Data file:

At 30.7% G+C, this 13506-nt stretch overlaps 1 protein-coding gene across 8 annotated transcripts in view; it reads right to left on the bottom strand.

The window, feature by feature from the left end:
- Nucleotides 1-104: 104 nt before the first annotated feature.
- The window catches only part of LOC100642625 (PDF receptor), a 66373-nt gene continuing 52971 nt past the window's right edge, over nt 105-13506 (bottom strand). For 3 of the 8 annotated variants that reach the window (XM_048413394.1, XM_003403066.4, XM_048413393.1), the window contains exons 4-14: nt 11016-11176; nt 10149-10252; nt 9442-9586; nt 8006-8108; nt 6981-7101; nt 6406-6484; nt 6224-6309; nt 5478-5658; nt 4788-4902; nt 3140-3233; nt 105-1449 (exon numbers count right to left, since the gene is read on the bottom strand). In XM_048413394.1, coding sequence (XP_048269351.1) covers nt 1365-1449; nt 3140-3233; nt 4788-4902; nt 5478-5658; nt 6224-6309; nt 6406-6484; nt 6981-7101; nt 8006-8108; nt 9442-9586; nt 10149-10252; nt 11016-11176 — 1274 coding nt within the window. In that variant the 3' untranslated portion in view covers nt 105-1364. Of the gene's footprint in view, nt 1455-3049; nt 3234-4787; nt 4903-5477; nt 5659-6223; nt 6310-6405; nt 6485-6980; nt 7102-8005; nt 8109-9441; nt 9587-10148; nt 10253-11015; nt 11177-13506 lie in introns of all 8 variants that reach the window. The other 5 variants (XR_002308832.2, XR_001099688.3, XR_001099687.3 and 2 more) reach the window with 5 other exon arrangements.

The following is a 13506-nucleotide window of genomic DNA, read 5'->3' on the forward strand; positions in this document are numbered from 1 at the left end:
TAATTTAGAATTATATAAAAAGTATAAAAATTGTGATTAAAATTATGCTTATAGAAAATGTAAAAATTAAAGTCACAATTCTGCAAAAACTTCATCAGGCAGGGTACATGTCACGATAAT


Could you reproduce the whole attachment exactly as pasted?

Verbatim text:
At 30.7% G+C, this 13506-nt stretch overlaps 1 protein-coding gene across 8 annotated transcripts in view; it reads right to left on the bottom strand.

The window, feature by feature from the left end:
- Nucleotides 1-104: 104 nt before the first annotated feature.
- The window catches only part of LOC100642625 (PDF receptor), a 66373-nt gene continuing 52971 nt past the window's right edge, over nt 105-13506 (bottom strand). For 3 of the 8 annotated variants that reach the window (XM_048413394.1, XM_003403066.4, XM_048413393.1), the window contains exons 4-14: nt 11016-11176; nt 10149-10252; nt 9442-9586; nt 8006-8108; nt 6981-7101; nt 6406-6484; nt 6224-6309; nt 5478-5658; nt 4788-4902; nt 3140-3233; nt 105-1449 (exon numbers count right to left, since the gene is read on the bottom strand). In XM_048413394.1, coding sequence (XP_048269351.1) covers nt 1365-1449; nt 3140-3233; nt 4788-4902; nt 5478-5658; nt 6224-6309; nt 6406-6484; nt 6981-7101; nt 8006-8108; nt 9442-9586; nt 10149-10252; nt 11016-11176 — 1274 coding nt within the window. In that variant the 3' untranslated portion in view covers nt 105-1364. Of the gene's footprint in view, nt 1455-3049; nt 3234-4787; nt 4903-5477; nt 5659-6223; nt 6310-6405; nt 6485-6980; nt 7102-8005; nt 8109-9441; nt 9587-10148; nt 10253-11015; nt 11177-13506 lie in introns of all 8 variants that reach the window. The other 5 variants (XR_002308832.2, XR_001099688.3, XR_001099687.3 and 2 more) reach the window with 5 other exon arrangements.

The following is a 13506-nucleotide window of genomic DNA, read 5'->3' on the forward strand; positions in this document are numbered from 1 at the left end:
TAATTTAGAATTATATAAAAAGTATAAAAATTGTGATTAAAATTATGCTTATAGAAAATGTAAAAATTAAAGTCACAATTCTGCAAAAACTTCATCAGGCAGGGTACATGTCACGATAAT